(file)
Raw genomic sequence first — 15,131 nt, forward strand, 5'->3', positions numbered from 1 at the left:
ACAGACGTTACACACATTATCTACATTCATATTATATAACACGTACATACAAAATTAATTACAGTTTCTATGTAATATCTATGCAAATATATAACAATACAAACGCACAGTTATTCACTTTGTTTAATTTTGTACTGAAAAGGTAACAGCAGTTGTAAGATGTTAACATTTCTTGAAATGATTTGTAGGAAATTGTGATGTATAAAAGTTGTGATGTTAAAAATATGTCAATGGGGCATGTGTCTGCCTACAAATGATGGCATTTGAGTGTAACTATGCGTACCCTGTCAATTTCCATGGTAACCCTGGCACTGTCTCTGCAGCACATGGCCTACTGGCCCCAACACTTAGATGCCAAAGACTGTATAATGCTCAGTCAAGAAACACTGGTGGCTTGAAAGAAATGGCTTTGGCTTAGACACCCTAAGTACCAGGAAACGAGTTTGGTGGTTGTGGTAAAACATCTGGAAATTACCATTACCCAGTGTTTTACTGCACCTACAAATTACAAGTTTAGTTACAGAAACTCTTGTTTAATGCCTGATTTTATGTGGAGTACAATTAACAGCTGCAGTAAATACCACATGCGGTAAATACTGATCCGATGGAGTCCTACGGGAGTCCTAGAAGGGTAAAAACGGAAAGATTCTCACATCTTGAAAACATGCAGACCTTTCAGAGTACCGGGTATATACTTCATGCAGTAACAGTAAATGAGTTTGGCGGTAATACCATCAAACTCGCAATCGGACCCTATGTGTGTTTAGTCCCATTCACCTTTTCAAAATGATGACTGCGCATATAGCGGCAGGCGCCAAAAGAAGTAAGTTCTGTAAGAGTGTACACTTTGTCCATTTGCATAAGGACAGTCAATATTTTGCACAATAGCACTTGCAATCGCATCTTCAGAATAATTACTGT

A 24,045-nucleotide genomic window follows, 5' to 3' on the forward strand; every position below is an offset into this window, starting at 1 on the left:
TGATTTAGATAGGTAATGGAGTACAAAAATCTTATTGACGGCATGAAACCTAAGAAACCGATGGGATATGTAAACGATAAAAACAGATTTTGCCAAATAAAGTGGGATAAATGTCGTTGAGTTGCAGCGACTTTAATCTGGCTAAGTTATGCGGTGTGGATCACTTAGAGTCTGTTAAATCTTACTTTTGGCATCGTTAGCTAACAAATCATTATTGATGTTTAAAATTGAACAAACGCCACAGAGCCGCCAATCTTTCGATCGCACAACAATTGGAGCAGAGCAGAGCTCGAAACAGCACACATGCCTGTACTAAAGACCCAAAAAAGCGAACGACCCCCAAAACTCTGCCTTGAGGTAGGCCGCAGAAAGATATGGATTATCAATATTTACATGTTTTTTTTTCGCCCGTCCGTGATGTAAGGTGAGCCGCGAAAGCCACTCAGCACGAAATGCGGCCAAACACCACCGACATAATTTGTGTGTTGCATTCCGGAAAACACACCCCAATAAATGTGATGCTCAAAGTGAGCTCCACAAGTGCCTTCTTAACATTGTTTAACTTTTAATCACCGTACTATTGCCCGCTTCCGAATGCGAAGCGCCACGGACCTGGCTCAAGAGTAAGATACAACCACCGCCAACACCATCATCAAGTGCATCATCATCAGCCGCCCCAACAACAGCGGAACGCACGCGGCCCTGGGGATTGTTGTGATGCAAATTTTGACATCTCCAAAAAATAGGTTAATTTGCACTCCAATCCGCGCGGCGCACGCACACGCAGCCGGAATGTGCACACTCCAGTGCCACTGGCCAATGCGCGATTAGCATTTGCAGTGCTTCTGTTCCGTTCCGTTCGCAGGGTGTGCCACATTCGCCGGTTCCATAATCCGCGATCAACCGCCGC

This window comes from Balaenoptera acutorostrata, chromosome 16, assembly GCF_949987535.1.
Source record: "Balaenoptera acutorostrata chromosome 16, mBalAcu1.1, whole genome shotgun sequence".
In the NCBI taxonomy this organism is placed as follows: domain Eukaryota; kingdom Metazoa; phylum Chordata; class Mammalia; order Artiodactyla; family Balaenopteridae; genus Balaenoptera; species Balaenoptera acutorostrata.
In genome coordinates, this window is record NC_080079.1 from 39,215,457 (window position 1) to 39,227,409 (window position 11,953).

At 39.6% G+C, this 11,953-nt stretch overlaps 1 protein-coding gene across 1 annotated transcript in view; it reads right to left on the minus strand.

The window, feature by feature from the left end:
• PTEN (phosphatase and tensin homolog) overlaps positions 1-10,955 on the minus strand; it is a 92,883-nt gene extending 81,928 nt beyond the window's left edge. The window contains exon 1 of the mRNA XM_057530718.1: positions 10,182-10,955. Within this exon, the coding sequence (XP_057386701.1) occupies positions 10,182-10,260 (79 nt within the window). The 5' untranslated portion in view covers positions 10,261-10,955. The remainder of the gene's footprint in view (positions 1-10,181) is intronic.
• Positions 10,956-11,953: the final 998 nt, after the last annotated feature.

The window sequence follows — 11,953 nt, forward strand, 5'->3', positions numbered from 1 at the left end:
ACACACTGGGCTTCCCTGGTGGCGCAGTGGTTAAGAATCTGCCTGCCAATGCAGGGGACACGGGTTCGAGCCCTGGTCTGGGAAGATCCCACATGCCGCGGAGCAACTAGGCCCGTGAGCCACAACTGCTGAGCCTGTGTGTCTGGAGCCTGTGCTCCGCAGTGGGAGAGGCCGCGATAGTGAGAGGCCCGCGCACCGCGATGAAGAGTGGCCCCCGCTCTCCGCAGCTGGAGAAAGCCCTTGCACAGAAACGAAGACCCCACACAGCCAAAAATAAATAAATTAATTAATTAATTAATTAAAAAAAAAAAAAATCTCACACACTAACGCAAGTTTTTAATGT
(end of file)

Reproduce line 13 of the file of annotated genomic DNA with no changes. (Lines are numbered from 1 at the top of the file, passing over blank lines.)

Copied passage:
The window sequence follows — 11,953 nt, forward strand, 5'->3', positions numbered from 1 at the left end: